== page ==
Adolescent pregnancy has serious public health implications, with far-reaching outcomes extending past the mother and child and affecting society. The purpose of this study was to explore the lived experience of adolescent pregnancy in Jos, Nigeria.
We conducted in-depth interviews with 17 adolescents and young women ages 16–24 y in Jos, Nigeria who had experienced at least one teenage pregnancy. Participants were purposively recruited; each provided written informed consent before interviewing. We identified codes and themes using an inductive analytic approach.
Among the 17 participants, 14 had never been married and 10 had completed senior secondary school. Participants commonly associated adolescent pregnancy with inappropriate behaviour, immaturity and premarital childbearing. The main risk factors for adolescent pregnancy were lack of sexual and reproductive health education and parental communication. Pregnancy evoked feelings of fear, shame, anxiety and depression. Most pregnancies resulted in live births, while some participants had stillbirths or induced abortion. Some participants successfully completed their education post-pregnancy.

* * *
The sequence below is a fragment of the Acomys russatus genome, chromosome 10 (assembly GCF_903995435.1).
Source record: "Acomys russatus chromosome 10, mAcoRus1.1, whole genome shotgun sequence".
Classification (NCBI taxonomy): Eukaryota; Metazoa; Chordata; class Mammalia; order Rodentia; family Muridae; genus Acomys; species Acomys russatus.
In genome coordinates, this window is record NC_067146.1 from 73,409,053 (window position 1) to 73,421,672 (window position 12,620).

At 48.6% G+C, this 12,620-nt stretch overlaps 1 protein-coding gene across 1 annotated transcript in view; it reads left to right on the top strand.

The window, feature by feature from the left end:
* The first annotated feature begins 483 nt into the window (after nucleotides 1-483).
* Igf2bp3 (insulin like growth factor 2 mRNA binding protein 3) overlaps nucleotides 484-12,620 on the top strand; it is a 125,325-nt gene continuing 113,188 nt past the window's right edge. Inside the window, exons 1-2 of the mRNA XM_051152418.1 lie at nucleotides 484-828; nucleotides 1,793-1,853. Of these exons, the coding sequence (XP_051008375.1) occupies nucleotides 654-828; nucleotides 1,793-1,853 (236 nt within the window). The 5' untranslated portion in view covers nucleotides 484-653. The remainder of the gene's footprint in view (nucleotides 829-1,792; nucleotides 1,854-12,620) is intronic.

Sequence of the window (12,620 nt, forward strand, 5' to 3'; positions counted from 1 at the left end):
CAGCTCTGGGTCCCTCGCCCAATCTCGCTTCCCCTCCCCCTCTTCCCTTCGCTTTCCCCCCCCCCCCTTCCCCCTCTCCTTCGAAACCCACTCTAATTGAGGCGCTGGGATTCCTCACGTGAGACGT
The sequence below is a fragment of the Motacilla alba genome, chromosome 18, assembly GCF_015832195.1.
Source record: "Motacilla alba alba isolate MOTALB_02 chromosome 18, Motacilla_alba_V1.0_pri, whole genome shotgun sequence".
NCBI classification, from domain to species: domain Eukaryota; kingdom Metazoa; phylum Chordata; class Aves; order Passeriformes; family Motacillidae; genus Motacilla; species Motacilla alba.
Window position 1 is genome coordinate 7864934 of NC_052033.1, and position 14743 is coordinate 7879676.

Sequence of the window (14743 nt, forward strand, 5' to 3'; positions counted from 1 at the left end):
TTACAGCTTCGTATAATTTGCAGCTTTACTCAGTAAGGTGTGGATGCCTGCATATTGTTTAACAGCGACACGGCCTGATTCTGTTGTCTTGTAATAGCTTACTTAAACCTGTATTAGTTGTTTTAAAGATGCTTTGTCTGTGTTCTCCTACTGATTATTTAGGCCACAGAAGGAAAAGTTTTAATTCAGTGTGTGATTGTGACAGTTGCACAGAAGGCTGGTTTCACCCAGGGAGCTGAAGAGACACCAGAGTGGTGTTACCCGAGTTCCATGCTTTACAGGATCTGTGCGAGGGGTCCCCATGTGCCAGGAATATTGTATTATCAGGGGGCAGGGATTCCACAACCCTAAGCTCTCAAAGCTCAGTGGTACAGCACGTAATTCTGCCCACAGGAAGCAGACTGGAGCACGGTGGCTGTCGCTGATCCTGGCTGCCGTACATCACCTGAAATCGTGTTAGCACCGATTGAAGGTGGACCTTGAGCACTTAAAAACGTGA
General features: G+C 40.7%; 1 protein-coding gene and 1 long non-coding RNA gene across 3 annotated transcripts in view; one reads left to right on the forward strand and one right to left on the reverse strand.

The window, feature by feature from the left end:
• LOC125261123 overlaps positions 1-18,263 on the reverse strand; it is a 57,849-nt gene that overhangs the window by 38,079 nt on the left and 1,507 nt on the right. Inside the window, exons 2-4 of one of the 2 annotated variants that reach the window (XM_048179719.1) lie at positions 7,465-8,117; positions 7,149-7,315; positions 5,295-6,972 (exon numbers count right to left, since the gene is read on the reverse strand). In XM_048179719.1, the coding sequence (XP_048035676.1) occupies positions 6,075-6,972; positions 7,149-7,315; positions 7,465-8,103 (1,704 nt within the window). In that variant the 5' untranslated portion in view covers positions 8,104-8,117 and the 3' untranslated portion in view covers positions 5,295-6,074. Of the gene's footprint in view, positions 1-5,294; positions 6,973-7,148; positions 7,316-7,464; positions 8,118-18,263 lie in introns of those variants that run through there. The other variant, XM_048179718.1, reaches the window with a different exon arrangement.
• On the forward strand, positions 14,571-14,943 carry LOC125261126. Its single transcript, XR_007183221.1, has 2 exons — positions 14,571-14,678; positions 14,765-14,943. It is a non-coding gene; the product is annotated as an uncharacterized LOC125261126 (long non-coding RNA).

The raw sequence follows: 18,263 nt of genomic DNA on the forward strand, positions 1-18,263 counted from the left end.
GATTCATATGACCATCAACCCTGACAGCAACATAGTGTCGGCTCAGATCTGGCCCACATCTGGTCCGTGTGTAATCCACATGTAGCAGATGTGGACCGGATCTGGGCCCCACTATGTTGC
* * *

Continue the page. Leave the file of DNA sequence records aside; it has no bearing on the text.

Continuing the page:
Adolescents in this study lacked adequate sexual and reproductive health education that could empower them to make informed decisions and take action regarding their sexual and reproductive health. Multifaceted actions to address reproductive health education gaps can contribute to reducing adolescent pregnancy in Nigeria.